The reason is the same situation as in Werther,' Kaufmann suggests, 'when he says that the holy earth is forbidden for someone in his situation of misery — meaning that if I kill myself, I cannot be buried in a cemetery. That's why he says he has to move on. He seems to have new energy, but it's only to encourage himself to take his life into his own hands. When, at the end of "Mut" [Courage], he says "If there is no God in this world, we have to be gods ourselves", it actually means that if God doesn't feel enough mercy to end this misery, I'll have to do it myself. For me this is extremely strong.

`Whenever I'm performing this cycle it takes a moment afterwards to get out of this very dark mood. I can only imagine how deep an impact it must have made on the audience in Schubert's time, when people perhaps did not see as many shocking things on a daily basis as we do now.'

`Music is the key to the soul,' Kaufmann declares. 'It's remarkable to think that as a musician one holds the key to the hearts and souls of all the audience in one's hand. You just have to know how to put it in and turn it round. Once you do, no one can hold back — it just goes directly there. And this is fantastic.'

Kaufmann has that knowledge and that stagecraft: he can reduce packed audiences of heavy-duty opera buffs to tearful heaps of jelly. Attend one of his mixed-programme song recitals or concerts with orchestra and you realise that it is not only his own ecstasy that he controls. It is also ours.

He compares the process to an ice-skating contest. First comes a programme including set requirements: 'You have to vary the emotions, you can't have one depressive thing after another'; then a section in which the contestants can express themselves freely: The encores are this second part, when you can be spontaneous.' He says he never plans the order of his encores in advance, not even in orchestral concerts, but works the audience by sensing what type of number he feels they need next. They often won't let him go. Once in Berlin, he says, he and Deutsch simply ran out of encores. They finally offered — as their ninth one — a song they had not prepared, on condition that they could please go home afterwards.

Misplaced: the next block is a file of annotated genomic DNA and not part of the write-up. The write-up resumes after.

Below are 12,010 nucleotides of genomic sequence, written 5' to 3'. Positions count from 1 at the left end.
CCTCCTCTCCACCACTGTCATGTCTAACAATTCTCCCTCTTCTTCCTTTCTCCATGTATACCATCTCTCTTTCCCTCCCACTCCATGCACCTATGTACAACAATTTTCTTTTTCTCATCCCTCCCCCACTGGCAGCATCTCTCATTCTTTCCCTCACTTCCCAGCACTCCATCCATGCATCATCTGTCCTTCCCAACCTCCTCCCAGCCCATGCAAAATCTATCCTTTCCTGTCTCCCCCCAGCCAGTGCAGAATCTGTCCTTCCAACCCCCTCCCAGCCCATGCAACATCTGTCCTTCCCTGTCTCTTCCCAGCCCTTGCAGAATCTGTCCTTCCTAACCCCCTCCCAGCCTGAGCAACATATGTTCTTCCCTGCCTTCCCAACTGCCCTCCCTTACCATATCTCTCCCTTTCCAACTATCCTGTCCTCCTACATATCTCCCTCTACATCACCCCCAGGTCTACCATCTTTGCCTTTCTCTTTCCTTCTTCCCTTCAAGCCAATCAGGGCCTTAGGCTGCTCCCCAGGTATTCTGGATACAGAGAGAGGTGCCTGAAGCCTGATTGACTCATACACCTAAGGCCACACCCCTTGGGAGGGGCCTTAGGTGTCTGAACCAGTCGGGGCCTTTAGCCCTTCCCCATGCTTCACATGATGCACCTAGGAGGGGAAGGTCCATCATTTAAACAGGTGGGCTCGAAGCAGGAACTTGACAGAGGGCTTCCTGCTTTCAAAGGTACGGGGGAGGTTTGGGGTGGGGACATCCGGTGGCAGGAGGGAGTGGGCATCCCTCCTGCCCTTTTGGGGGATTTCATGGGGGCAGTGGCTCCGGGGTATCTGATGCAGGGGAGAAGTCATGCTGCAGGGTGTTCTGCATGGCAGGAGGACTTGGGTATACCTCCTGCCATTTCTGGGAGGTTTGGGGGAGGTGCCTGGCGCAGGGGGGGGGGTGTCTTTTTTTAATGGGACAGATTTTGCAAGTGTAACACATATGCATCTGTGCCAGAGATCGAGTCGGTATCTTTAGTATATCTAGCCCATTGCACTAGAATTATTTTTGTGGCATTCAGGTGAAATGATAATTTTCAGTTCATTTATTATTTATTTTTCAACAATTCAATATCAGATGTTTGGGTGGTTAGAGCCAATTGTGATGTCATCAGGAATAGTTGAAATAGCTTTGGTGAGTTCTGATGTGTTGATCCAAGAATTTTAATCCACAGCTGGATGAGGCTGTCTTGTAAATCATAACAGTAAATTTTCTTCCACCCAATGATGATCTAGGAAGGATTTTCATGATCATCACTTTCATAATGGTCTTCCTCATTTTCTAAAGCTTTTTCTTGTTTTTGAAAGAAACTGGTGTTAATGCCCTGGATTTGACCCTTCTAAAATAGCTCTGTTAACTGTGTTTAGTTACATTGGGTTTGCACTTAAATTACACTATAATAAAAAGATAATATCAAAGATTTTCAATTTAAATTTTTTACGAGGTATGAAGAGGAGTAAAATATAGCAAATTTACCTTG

Home, for Kaufmann, is once again his native Munich, where he has settled with his wife, the mezzo-soprano Margarete Joswig, and their three children. He seems to enjoy his ties with the city: he caused a sensation at the Munich Opera Festival last summer when he jumped in to replace an ailing Klaus Florian Vogt as Lohengrin, and he wasn't above singing anthems in the stadium for Bayern Munich before the Champions League final in May 2012 (It was just for fun and was meant to be for luck,' he says, 'but it didn't work, because Chelsea won'). In what spare time remains — there isn't much — he likes sailing and hiking in the Alps, 'being somewhere where there's no nothing, no music and no cellphone!'

This summer, though, his feet scarcely touch the ground. He is touring Winterreise — including a recital on the stage of the Royal Opera House in April — and will be back in London to sing Puccini's Manon Lescaut in June. More recordings are in the pipeline, too, while further ahead he can look forward to his stage debut as Walther in Wagner's Die Meistersinger von Nurnberg. But the four remaining Wagner roles he has not yet done — Tristan, Tannhauser and the two Siegfrieds — he says 'will just have to wait'.

`What keeps me going is the joy of this job,' Kaufmann declares. 'That joy I still have is the result of this big mix, the fact that I'm not singing only the same five or six operas over and over again. There's still not enough time to do all the things I'd love to do. As long as it stays like this,' he adds, 'that's fine.

 back top